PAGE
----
Dr Jane Ruth Aceng, Uganda’s minister of Health, is in the spotlight. Several posts showed her in a large gathering of people without a facemask.
Dr Aceng has always been singled out as a shining star in President Museveni’s Cabinet as she leads the fight against Covid-19. Her attempt to clear the air did not satisfy her critics, who accuse her for not walking the talk in disregarding the Covid-19 standard operating procedures (SOPs).
Dr Aceng should lead by example, but she is also a human being, who can err. I am only disappointed that she did not apologise and chose to shift the blame to resident’s excitement when they saw her, which I think is not truthful. To earn people’s trust, you must be honest and consistent. Lies totally diminish trustworthiness.
At the moment, a substantial number of Ugandans think the country is almost free of Covid-19. The daily updates on Covid-19 by the Ministry of Health are no longer taken seriously.
Local village elite now consider the pandemic as the ‘big mans’ disease. Others think that Covid-19 is a scam by government to squander public funds.
In reality, government has tried to be aggressive in educating people to make them aware that it is about their health more than anything else. But they cannot take it anymore. The attitude of urban dwellers is probably worse.
Saloons are operating normally and the boda bodas are busy carrying passengers. The teachers have started teaching school going children in private houses. At burials, politicians, including ministers address large gatherings of mourners. Government officials no longer put on masks or observe social distancing when addressing people.
This is what we see while watching news on TV. The same people go to bars and restaurants to enjoy themselves in disregard of the curfew time. Saunas and gyms operate and their main customers are government officers who still receive salary.
This is the state of the nation at the moment. The cost of enforcing Covid-19 presidential directives has caused deaths of many Ugandans to the extent that people wonder what government is up to.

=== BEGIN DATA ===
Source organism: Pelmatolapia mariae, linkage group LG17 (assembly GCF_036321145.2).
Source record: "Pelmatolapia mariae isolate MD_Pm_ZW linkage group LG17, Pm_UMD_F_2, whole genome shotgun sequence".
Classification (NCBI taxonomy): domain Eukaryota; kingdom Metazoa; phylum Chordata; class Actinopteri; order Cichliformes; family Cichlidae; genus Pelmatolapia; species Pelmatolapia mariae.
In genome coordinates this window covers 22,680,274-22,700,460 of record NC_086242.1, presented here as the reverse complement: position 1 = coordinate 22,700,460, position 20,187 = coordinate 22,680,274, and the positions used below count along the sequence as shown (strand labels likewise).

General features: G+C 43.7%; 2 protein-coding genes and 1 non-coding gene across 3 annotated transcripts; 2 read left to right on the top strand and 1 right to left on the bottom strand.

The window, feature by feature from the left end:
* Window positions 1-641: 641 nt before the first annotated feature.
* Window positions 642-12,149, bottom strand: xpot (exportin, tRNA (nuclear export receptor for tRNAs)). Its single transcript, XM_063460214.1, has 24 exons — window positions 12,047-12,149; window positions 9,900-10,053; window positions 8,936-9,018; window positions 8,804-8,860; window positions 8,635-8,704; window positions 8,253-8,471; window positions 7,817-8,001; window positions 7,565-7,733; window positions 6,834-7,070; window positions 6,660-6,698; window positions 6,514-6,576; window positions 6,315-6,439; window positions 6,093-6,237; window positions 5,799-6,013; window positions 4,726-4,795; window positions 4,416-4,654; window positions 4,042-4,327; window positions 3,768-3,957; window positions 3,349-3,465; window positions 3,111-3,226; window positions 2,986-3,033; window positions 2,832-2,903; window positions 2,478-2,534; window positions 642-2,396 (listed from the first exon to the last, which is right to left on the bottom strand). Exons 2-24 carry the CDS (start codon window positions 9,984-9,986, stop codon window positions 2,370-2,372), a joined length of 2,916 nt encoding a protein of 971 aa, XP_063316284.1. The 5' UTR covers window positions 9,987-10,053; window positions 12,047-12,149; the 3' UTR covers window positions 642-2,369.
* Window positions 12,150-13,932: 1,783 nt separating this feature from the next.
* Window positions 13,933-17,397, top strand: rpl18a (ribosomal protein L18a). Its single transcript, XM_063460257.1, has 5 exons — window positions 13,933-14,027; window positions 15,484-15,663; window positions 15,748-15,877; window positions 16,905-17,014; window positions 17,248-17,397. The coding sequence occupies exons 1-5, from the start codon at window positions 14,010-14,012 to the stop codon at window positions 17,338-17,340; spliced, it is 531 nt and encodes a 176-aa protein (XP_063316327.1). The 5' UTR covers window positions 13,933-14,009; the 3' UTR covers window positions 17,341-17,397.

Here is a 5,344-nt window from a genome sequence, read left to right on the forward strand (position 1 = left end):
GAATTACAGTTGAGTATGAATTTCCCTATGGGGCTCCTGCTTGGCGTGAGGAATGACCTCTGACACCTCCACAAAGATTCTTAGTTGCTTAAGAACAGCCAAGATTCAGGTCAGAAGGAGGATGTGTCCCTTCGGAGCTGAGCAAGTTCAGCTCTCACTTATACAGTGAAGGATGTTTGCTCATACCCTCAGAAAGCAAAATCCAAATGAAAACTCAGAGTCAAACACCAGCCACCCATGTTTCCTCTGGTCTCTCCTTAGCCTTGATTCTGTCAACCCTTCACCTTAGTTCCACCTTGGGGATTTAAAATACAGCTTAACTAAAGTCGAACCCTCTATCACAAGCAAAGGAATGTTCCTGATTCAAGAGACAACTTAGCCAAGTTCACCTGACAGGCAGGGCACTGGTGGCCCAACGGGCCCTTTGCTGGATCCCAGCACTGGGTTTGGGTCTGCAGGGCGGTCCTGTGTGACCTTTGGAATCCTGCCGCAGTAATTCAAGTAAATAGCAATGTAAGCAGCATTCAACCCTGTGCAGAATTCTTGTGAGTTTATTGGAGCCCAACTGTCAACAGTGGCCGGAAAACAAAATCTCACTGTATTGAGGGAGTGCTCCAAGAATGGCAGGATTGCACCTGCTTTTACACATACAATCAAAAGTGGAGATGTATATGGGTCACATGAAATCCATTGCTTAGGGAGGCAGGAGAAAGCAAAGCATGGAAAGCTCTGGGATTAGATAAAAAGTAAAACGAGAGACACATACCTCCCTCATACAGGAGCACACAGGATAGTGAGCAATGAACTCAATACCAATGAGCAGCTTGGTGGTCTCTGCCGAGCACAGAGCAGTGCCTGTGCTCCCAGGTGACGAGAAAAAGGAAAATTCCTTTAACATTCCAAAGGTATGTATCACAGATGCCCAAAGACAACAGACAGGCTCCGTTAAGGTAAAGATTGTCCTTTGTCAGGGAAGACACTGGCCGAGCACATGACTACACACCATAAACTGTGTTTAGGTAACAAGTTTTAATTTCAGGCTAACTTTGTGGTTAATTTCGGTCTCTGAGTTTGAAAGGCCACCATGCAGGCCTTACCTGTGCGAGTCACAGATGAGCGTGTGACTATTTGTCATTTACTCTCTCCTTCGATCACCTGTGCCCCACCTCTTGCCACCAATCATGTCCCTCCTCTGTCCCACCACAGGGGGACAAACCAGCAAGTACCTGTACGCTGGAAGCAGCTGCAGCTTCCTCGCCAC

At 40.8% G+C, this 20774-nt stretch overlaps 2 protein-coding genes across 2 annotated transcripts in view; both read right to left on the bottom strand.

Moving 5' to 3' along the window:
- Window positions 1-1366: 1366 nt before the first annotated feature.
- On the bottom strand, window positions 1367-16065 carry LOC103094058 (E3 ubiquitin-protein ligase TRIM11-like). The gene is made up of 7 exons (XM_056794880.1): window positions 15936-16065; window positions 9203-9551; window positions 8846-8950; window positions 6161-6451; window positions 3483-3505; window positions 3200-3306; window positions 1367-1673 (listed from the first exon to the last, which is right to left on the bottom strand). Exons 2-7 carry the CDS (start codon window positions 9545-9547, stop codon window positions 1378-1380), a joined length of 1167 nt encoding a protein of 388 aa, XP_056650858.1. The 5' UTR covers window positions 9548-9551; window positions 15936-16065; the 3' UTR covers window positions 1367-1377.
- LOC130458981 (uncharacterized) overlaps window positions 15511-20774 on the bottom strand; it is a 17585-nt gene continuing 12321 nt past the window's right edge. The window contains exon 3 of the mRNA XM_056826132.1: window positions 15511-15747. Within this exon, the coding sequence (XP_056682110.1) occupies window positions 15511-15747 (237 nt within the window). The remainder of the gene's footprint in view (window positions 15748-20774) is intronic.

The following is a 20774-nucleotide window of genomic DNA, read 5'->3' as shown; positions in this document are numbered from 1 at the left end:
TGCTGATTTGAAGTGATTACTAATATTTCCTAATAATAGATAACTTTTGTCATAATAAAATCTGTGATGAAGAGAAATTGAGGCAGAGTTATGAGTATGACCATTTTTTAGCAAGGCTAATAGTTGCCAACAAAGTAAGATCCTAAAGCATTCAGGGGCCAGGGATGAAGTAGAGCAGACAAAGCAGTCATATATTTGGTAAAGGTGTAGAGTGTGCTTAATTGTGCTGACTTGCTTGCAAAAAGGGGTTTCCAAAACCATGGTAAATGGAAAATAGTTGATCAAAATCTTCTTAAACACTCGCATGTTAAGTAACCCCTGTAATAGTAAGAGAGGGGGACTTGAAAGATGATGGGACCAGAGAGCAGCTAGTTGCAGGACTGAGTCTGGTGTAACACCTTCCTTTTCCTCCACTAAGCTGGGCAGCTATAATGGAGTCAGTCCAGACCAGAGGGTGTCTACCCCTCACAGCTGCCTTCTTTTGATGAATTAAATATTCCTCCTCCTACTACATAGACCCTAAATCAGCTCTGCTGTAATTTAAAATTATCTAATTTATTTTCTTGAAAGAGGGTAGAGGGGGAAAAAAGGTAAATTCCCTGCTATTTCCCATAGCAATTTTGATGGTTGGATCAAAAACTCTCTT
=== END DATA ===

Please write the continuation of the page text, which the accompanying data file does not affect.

We thank God, no one has died of Covid-19-related illness and may be like our neighbours Tanzania, God has heard our prayers and saved us from Covid-19.
Enter the political season and Ugandans are of the view that schools and places of worship are being sacrificed for no good reason.
To many Ugandans, they are closed not as an essential component of a general effort to contain the virus, but as a grand plan by government to make a case for a scientific election that benefit them.
Minister Aceng has announced she will contest as MP, meaning that she will concentrate in politics than containing Covid-19.
The entire government machinery is now busy in politics and have no time to fight Covid-19. Going by what is taking place, scientific political campaigns will just be in theory except may be at the presidential level that security operatives can easily monitor.
We are in the era of mistrust unlike before when all Ugandans, including Opposition politicians, trusted and supported government to manage the Covid-19 pandemic. Complacency of government politicians and top technocrats has set in.
The popular perception is that there is unstated political motivative in the continued closure of schools and places of worship is worrying. The government must walk with its people in every step.
Practically, the economy is already open in unorganised circumstances. With the low rates of Covid-19 in the country, government may be sidelining their allies -the churches, mosques and schools that are probably more organised and with high level of public trust to help the country in sensitising the masses and ensuring SOPs are adhered to.
Mr Mesharch Katusiime is the dean of Faculty of Arts & Social Sciences & associate professor at Kabale University.